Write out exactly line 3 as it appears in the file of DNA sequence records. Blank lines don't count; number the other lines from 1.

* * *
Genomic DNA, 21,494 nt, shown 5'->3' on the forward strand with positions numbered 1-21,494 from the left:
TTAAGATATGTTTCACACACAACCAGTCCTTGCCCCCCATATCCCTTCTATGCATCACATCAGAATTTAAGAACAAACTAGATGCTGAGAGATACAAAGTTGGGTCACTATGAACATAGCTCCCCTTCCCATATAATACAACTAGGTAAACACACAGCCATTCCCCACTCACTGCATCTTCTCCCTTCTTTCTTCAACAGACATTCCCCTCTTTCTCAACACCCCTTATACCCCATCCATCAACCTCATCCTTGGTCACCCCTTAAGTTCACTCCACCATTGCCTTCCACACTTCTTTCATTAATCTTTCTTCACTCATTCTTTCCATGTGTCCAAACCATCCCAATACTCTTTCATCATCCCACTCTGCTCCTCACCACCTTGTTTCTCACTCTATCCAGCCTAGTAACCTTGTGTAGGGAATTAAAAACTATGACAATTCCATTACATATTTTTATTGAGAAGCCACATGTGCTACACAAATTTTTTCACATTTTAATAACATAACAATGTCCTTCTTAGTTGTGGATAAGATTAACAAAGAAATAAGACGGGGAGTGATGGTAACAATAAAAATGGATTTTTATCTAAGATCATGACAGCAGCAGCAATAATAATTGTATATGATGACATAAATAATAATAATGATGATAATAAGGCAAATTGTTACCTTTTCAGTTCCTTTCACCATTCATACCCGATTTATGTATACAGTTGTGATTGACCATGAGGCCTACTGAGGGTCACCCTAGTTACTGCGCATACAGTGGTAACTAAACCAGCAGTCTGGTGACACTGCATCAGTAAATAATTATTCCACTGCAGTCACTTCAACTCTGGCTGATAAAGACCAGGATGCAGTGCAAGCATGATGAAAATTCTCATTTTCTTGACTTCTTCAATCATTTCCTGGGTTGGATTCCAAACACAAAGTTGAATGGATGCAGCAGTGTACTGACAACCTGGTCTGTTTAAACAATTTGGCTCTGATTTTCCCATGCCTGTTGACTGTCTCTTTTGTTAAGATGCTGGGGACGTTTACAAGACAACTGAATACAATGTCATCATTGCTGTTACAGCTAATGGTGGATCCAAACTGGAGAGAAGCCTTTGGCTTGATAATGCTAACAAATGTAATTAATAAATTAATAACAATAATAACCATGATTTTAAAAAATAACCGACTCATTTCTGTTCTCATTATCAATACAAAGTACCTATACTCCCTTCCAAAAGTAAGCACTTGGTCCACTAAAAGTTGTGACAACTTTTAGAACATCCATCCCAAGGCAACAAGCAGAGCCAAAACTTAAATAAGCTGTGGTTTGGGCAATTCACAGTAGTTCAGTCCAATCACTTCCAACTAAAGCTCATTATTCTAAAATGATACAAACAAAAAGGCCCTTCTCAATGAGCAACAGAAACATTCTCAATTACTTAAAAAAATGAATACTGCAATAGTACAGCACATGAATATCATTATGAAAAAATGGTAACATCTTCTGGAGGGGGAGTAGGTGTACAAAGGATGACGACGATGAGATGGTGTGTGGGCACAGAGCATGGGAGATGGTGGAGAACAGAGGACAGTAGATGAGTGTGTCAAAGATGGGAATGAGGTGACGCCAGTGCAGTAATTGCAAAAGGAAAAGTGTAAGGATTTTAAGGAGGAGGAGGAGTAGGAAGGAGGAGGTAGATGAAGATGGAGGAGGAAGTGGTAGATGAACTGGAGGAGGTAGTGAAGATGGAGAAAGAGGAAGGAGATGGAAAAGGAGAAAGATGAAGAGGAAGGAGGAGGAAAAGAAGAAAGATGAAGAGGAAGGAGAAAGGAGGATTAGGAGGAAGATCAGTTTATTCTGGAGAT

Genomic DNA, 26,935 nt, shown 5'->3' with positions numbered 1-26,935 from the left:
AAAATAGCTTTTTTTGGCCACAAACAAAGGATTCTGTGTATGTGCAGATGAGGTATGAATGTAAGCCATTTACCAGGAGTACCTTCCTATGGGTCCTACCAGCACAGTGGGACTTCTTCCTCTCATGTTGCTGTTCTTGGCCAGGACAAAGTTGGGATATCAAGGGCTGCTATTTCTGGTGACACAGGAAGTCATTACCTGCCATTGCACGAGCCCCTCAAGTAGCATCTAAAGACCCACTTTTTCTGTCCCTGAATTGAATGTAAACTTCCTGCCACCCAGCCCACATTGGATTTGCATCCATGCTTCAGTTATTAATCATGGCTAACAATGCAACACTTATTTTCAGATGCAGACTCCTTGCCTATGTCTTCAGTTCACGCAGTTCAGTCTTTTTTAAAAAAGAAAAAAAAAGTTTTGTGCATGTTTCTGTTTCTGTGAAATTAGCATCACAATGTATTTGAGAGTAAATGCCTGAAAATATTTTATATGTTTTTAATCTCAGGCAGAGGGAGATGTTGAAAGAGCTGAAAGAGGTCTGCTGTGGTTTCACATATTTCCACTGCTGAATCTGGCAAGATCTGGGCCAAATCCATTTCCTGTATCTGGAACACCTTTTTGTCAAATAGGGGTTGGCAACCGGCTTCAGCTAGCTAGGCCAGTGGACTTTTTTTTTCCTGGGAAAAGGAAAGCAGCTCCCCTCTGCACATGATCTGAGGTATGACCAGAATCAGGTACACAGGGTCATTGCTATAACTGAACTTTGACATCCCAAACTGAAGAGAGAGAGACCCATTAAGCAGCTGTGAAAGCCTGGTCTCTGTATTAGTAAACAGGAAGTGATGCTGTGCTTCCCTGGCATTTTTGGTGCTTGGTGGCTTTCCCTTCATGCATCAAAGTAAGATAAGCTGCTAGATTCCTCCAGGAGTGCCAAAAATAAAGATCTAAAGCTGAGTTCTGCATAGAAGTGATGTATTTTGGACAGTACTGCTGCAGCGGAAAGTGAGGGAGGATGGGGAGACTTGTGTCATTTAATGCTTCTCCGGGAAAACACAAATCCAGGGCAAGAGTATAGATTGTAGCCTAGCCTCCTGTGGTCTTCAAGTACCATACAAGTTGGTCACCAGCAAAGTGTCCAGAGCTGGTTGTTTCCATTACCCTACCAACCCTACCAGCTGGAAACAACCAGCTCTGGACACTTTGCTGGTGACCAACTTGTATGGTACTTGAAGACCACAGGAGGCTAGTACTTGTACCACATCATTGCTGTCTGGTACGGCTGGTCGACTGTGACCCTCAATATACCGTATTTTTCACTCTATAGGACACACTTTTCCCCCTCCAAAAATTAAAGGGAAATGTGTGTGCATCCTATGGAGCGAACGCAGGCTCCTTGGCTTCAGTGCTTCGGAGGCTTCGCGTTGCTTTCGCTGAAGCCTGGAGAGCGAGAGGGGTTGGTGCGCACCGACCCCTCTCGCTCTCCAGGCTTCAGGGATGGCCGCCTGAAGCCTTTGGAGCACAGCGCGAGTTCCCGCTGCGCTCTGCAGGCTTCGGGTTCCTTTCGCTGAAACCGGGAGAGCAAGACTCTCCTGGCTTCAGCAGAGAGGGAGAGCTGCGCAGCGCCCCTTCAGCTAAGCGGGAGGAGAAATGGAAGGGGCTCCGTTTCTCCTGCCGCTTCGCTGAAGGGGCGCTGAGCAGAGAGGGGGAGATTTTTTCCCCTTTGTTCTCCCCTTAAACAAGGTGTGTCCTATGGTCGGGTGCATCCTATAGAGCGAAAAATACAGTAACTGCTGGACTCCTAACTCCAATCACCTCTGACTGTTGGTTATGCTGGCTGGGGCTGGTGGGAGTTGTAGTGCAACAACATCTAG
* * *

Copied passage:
Genomic DNA, 26,935 nt, shown 5'->3' with positions numbered 1-26,935 from the left: